High-Quality Assessments Used for the Right Reasons May be a Useful Tool for Teachers to improve Teaching Quality
In his CenterLine post, Can Educational Assessment Improve Teaching?, Executive Director Scott Marion invited readers to share their thoughts on the complex, but critical issue of identifying ways that assessments can be used to improve teaching quality. In this guest post, we share Kadie Wilson’s response to Scott’s invitation. Kadie Wilson is Assistant Superintendent in New Hampshire School Administrative Unit #9.
Scott Marion asked the thought-provoking question, “How can high-quality assessments be used to improve teaching quality?”
I often interact with educators who make instructional and assessment decisions based solely on the suggestions from a particular curriculum resource; however, while there are many high-quality resources out there, no one material will meet the needs of each and every student. Educators must collect formative data on student achievement and use those data in connection with established standards and competencies to plan and adjust instruction. They also need to have a clear picture of the ultimate learning goals and how students might demonstrate their understanding of these goals.
Assessments need to reflect all of those components.
The Gap Created by Teaching to the Test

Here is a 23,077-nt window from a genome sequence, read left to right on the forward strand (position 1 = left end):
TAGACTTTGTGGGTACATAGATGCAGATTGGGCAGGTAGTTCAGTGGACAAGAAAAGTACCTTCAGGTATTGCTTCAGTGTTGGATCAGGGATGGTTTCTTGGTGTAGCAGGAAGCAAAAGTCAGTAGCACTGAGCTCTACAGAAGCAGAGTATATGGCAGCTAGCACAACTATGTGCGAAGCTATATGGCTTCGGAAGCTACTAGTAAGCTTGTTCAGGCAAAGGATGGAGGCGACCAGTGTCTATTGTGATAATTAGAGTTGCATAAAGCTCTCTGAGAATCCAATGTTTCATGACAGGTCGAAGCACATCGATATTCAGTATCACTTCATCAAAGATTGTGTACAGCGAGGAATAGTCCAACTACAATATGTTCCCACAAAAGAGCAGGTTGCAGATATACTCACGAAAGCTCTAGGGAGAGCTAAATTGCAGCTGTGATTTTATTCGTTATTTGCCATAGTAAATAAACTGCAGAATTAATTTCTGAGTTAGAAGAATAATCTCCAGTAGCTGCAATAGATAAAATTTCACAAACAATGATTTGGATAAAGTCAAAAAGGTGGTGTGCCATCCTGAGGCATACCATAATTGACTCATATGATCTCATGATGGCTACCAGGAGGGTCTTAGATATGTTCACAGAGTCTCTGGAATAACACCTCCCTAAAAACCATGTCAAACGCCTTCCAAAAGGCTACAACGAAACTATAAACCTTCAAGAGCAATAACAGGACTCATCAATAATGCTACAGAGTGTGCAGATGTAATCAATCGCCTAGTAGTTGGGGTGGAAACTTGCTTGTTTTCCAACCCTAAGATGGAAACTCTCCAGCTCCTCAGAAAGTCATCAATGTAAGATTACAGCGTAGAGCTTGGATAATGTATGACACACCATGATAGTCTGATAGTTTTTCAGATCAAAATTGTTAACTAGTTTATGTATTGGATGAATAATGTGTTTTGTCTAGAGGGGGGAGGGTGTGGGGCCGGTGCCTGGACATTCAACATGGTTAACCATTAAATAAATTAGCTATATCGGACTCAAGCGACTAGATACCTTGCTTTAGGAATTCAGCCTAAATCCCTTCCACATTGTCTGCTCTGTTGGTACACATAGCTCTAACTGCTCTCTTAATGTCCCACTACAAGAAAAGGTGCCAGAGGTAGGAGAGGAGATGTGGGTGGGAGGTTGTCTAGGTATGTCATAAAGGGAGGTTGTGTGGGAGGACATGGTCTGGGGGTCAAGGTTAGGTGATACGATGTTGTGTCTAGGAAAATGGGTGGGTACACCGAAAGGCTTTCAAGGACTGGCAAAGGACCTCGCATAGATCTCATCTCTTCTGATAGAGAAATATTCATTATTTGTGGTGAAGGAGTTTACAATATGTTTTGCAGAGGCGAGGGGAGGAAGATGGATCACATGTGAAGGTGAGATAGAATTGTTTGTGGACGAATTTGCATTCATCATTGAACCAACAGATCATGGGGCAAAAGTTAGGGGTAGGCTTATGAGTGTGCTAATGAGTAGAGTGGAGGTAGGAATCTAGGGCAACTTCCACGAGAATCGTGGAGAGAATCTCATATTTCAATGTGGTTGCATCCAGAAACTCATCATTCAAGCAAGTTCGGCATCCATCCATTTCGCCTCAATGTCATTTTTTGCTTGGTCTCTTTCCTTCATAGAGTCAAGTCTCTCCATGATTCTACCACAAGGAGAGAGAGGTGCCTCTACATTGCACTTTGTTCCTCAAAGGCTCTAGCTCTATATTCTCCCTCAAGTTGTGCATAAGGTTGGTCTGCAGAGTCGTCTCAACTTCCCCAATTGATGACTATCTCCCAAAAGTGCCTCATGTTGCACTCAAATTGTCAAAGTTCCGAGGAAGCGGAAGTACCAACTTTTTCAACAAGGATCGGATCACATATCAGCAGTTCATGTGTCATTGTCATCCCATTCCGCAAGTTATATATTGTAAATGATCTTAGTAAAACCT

The idea of “teaching to the test” carries negative connotations. It reminds me of my early years as an educator when I focused on analyzing test results looking for patterns in data. What types of questions caused my students to struggle? Were those errors relating to content and skills that weren’t covered? Are the patterns in the data specific to my class, our school, or our district? Which students were “on the bubble” last year and therefore would need more attention to increase our percentage of students scoring proficient? I was focused on making sure my students did well on the statewide assessment. If they did well, it meant I had done my job well. However, I was neglecting to focus on whether or not had my students actually learned what they needed to learn.
My perspective on assessment has evolved. I no longer view scoring well on any one assessment as the end goal of education. I now understand the complexities involved in defining student achievement in the 21st century. I am a firm believer in the importance of accountability and the responsibility of educational systems to ensure students achieve. I also believe in the power of a high-quality local system of assessment to be a lever used to improve outcomes for students. At the same time, I agree with Scott Marion that teaching will not be improved through assessment on its own. I’d like to argue that with reflective practice and high-quality assessments, teaching to the test, if it’s the right test and used for the right reasons, might be one key to ensuring students are prepared to succeed.